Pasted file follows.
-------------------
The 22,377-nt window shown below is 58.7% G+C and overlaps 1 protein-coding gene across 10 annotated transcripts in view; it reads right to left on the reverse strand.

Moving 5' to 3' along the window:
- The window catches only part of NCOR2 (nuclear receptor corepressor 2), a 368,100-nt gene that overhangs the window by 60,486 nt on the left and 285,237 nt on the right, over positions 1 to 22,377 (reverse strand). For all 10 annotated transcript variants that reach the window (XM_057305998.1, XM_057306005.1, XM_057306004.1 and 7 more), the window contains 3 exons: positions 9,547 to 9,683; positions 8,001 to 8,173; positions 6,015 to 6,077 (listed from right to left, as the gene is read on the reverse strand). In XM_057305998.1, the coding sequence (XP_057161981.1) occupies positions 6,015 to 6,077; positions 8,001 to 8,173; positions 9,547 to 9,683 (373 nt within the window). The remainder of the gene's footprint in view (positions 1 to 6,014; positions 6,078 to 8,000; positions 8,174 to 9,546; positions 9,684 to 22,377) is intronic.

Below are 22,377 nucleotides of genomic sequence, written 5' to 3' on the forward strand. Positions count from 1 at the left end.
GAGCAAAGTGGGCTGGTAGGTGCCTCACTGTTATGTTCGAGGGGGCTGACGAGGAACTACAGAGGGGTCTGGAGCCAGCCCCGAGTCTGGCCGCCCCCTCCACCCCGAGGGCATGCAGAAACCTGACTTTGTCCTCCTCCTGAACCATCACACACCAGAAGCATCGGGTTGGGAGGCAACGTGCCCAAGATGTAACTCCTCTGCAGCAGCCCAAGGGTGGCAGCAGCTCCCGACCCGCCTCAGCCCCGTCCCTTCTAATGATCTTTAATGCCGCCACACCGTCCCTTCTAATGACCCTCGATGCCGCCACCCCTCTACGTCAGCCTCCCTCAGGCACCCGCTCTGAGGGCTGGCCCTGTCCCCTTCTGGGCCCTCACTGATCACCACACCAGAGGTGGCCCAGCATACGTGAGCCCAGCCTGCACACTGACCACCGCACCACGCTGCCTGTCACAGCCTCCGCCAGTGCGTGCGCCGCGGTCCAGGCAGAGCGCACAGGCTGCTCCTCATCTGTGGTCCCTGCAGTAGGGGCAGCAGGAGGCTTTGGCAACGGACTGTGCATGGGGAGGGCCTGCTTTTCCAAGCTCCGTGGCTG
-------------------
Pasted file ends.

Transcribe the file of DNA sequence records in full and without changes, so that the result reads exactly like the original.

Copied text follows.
The 22,377-nt window shown below is 58.7% G+C and overlaps 1 protein-coding gene across 10 annotated transcripts in view; it reads right to left on the reverse strand.

Moving 5' to 3' along the window:
- The window catches only part of NCOR2 (nuclear receptor corepressor 2), a 368,100-nt gene that overhangs the window by 60,486 nt on the left and 285,237 nt on the right, over positions 1 to 22,377 (reverse strand). For all 10 annotated transcript variants that reach the window (XM_057305998.1, XM_057306005.1, XM_057306004.1 and 7 more), the window contains 3 exons: positions 9,547 to 9,683; positions 8,001 to 8,173; positions 6,015 to 6,077 (listed from right to left, as the gene is read on the reverse strand). In XM_057305998.1, the coding sequence (XP_057161981.1) occupies positions 6,015 to 6,077; positions 8,001 to 8,173; positions 9,547 to 9,683 (373 nt within the window). The remainder of the gene's footprint in view (positions 1 to 6,014; positions 6,078 to 8,000; positions 8,174 to 9,546; positions 9,684 to 22,377) is intronic.

Below are 22,377 nucleotides of genomic sequence, written 5' to 3' on the forward strand. Positions count from 1 at the left end.
GAGCAAAGTGGGCTGGTAGGTGCCTCACTGTTATGTTCGAGGGGGCTGACGAGGAACTACAGAGGGGTCTGGAGCCAGCCCCGAGTCTGGCCGCCCCCTCCACCCCGAGGGCATGCAGAAACCTGACTTTGTCCTCCTCCTGAACCATCACACACCAGAAGCATCGGGTTGGGAGGCAACGTGCCCAAGATGTAACTCCTCTGCAGCAGCCCAAGGGTGGCAGCAGCTCCCGACCCGCCTCAGCCCCGTCCCTTCTAATGATCTTTAATGCCGCCACACCGTCCCTTCTAATGACCCTCGATGCCGCCACCCCTCTACGTCAGCCTCCCTCAGGCACCCGCTCTGAGGGCTGGCCCTGTCCCCTTCTGGGCCCTCACTGATCACCACACCAGAGGTGGCCCAGCATACGTGAGCCCAGCCTGCACACTGACCACCGCACCACGCTGCCTGTCACAGCCTCCGCCAGTGCGTGCGCCGCGGTCCAGGCAGAGCGCACAGGCTGCTCCTCATCTGTGGTCCCTGCAGTAGGGGCAGCAGGAGGCTTTGGCAACGGACTGTGCATGGGGAGGGCCTGCTTTTCCAAGCTCCGTGGCTG